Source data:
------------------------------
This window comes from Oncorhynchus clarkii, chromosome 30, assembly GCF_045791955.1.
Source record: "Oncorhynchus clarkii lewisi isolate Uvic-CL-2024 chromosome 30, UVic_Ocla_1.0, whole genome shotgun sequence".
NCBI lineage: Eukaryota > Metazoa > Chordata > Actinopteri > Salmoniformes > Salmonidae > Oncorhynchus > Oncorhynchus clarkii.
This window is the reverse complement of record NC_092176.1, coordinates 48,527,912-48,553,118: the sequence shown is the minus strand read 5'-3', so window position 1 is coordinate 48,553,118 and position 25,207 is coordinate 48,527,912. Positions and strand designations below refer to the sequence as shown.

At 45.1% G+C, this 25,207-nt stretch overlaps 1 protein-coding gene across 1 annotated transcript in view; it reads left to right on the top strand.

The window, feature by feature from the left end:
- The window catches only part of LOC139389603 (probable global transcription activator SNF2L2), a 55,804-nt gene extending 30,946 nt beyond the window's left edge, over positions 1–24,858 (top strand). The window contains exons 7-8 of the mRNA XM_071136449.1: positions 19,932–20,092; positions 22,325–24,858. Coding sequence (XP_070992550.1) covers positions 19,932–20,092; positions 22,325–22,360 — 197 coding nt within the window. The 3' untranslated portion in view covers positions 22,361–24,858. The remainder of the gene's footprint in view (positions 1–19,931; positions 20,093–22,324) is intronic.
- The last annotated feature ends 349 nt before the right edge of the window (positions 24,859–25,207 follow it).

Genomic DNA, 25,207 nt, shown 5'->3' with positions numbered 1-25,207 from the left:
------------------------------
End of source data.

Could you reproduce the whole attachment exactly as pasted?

This window comes from Oncorhynchus clarkii, chromosome 30, assembly GCF_045791955.1.
Source record: "Oncorhynchus clarkii lewisi isolate Uvic-CL-2024 chromosome 30, UVic_Ocla_1.0, whole genome shotgun sequence".
NCBI lineage: Eukaryota > Metazoa > Chordata > Actinopteri > Salmoniformes > Salmonidae > Oncorhynchus > Oncorhynchus clarkii.
This window is the reverse complement of record NC_092176.1, coordinates 48,527,912-48,553,118: the sequence shown is the minus strand read 5'-3', so window position 1 is coordinate 48,553,118 and position 25,207 is coordinate 48,527,912. Positions and strand designations below refer to the sequence as shown.

At 45.1% G+C, this 25,207-nt stretch overlaps 1 protein-coding gene across 1 annotated transcript in view; it reads left to right on the top strand.

The window, feature by feature from the left end:
- The window catches only part of LOC139389603 (probable global transcription activator SNF2L2), a 55,804-nt gene extending 30,946 nt beyond the window's left edge, over positions 1–24,858 (top strand). The window contains exons 7-8 of the mRNA XM_071136449.1: positions 19,932–20,092; positions 22,325–24,858. Coding sequence (XP_070992550.1) covers positions 19,932–20,092; positions 22,325–22,360 — 197 coding nt within the window. The 3' untranslated portion in view covers positions 22,361–24,858. The remainder of the gene's footprint in view (positions 1–19,931; positions 20,093–22,324) is intronic.
- The last annotated feature ends 349 nt before the right edge of the window (positions 24,859–25,207 follow it).

Genomic DNA, 25,207 nt, shown 5'->3' with positions numbered 1-25,207 from the left: